The ethics guide would be a constantly updated online document. Reporters will be encouraged to publish the ethics codes they create, and to hold themselves and their news outlets accountable to them, said ONA. In other words, it would be largely voluntary.

RTDNA’s ethics code was last updated in 2000, “and I don’t need to tell you how greatly our technology and our newsrooms have changed in 14 years!” said Mike Cavender, RTDNA”s executive director.

One of the central questions in revising or creating codes of ethics is whether they should reflect changing technology, or state undying principles that apply regardless of technological changes.

RTDNA asked its members to complete a survey. “The goal is to insure that a new code fits our business as it stands today, without straying from the principles that define outstanding journalism.”

All three code-writing efforts are in the round one stage, with more rounds to follow. SPJ’s national ethics committee is expected to report its findings at the organization’s annual convention in September.

All three are worth watching to see if they end in a win, or in a knockout.

 

 

 

 

 

 

 

Pitfalls of Identifying Bystanders as Bombers

By Casey Bukro

Stupidity is not a crime, and ethical lapses usually will not land you in jail.

But they have consequences, as the New York Post learned when two men sued the tabloid newspaper for showing them in a front-page photo at the height of the search for Boston Marathon Bombing suspects, with a “Bag Men” headline.

CNN reported that the men, 16 and 24-years old, accused the Post of libel, negligent infliction of emotional distress and invasion of privacy for showing them standing next to each other in the April 18 edition. Also displayed in large letters on the photo were the words: “Feds seek these two pictured at Boston Marathon.” The photo appeared three days after the Boston bombing, making it appear that the FBI were searching for them. One of them wore a backpack.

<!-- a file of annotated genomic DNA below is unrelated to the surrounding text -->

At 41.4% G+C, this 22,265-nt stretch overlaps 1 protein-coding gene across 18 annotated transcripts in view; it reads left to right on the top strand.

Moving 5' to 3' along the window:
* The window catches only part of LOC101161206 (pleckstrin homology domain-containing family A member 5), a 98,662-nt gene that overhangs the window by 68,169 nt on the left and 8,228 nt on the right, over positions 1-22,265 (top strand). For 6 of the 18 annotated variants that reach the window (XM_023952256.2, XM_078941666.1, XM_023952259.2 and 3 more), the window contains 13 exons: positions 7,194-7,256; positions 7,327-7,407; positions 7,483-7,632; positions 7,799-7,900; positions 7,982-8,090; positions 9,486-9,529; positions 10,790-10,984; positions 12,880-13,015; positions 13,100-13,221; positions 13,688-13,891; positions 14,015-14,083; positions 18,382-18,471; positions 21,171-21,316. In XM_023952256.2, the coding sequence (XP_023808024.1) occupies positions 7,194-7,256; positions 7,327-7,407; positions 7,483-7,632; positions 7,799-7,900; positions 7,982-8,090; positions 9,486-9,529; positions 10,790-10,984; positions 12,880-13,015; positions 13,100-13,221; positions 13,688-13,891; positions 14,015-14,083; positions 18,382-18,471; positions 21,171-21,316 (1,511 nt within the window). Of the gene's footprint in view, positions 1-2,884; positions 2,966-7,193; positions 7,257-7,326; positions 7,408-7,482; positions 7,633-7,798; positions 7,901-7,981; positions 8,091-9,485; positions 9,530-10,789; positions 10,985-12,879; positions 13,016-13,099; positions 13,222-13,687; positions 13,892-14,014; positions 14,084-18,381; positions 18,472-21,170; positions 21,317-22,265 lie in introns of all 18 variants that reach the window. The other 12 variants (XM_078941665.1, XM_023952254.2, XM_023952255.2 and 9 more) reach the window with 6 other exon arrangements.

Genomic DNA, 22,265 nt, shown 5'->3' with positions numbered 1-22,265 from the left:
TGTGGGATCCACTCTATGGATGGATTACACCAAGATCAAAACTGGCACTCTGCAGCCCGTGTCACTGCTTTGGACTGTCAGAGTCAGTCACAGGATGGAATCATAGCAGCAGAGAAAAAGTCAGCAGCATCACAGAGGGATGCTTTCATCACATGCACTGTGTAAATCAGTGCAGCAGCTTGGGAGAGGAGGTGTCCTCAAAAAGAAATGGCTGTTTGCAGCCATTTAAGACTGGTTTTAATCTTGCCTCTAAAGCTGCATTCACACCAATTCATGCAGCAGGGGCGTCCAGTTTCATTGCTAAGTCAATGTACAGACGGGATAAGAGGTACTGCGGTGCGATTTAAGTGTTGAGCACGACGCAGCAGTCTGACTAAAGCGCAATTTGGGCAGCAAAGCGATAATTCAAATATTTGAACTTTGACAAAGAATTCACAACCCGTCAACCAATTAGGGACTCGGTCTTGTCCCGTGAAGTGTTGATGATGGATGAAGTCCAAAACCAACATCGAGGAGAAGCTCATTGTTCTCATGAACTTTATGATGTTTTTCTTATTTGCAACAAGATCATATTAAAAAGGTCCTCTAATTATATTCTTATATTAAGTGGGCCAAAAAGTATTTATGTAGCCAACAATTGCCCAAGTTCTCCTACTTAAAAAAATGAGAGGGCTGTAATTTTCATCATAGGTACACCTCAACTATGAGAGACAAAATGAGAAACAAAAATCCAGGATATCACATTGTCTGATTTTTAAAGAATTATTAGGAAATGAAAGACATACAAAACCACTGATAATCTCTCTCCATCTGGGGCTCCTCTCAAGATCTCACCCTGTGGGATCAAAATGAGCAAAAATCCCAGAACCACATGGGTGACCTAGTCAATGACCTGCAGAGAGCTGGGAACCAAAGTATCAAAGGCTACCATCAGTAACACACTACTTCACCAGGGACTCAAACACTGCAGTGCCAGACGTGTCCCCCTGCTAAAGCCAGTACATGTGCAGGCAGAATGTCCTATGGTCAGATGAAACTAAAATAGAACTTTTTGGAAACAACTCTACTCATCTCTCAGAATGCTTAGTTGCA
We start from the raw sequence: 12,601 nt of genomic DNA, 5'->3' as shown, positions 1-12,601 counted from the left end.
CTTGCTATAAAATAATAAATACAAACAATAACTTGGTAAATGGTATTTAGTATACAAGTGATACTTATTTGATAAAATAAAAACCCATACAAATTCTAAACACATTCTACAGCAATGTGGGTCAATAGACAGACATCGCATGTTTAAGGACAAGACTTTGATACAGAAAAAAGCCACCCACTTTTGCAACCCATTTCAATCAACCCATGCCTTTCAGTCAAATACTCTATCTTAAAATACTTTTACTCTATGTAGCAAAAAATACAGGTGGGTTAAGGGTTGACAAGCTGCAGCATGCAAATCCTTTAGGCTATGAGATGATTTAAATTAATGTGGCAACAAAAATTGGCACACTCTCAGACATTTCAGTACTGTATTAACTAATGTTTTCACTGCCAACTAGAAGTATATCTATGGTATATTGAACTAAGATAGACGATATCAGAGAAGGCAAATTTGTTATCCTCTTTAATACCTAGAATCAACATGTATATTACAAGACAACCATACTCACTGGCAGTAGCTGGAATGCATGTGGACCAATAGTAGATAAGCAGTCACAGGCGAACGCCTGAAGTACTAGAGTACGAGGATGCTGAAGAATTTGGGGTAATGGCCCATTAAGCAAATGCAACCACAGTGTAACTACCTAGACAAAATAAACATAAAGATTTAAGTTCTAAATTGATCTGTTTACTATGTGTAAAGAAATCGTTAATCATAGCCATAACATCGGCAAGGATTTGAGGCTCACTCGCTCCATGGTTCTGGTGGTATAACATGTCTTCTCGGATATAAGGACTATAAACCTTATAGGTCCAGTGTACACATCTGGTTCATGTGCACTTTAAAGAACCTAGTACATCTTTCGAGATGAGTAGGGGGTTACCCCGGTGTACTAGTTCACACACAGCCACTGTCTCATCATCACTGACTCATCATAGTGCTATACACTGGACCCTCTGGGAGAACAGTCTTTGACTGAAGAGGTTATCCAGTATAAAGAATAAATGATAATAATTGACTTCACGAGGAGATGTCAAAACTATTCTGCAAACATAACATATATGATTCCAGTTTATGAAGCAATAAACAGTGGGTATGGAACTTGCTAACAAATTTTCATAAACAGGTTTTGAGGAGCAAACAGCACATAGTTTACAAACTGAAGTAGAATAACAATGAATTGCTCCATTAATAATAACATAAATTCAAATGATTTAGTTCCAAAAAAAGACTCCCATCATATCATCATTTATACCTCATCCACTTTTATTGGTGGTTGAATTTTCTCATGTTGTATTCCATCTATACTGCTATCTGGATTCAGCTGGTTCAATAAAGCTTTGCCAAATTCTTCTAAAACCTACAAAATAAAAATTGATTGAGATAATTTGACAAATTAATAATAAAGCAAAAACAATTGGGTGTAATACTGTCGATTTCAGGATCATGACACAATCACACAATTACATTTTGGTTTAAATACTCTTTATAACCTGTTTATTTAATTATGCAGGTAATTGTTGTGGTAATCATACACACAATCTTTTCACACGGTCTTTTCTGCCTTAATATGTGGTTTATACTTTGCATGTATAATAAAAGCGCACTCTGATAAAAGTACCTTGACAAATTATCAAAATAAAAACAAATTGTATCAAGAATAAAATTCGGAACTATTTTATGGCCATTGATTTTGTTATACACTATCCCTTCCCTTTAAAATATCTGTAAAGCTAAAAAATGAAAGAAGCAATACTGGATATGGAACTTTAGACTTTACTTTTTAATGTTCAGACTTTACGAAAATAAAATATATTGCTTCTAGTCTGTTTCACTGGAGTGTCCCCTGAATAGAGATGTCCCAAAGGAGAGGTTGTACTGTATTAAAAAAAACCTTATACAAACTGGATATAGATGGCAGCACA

Post editor Col Allan said the Post did not identify the men as “suspects.”

Huffington Post reported outrage at the use of the photo, with some calling it “a new low” and “appalling.”

Later that day, authorities released photos of Boston bombing suspects Tamerlan and Dzhokhar Tsarnaev.

NBCNEWS.com reported that the two innocent men were stunned to see themselves pictured on the front page of the tabloid and one of them suffered a panic attack.

Minimize harm, advises the Society of Professional Journalists code of ethics. And be judicious, it says, about naming criminal suspects before they are charged. Though the two men were not  named by the Post, it’s an apt comparison when showing their faces.

The New York Post photo is considered an example in a series of errors and false reports that were rampant during the frenzy of trying to learn motives for the bombing, and who did it.

Crowd sourcing, it turned out, was not as valuable as its supporters might have supposed. Authorities essentially told the public they were not interested in the flood of iPhone photos that were offered of people and things considered suspicious. Instead, authorities zeroed in on the Tsarnaev brothers by using highly sophisticated identification technology.

There’s one more questionable thing about that New York Post photo, and that’s the use of the words “Bag Men.” You don’t have to be from Chicago or New York to know “bag man” is slang for a person who collects money for racketeers, or a mob errand boy.

It was bad enough that two innocent men were linked falsely with the Boston bombing. It got worse when they were tainted with language that implied criminal activity. Words hurt. They also can get you sued.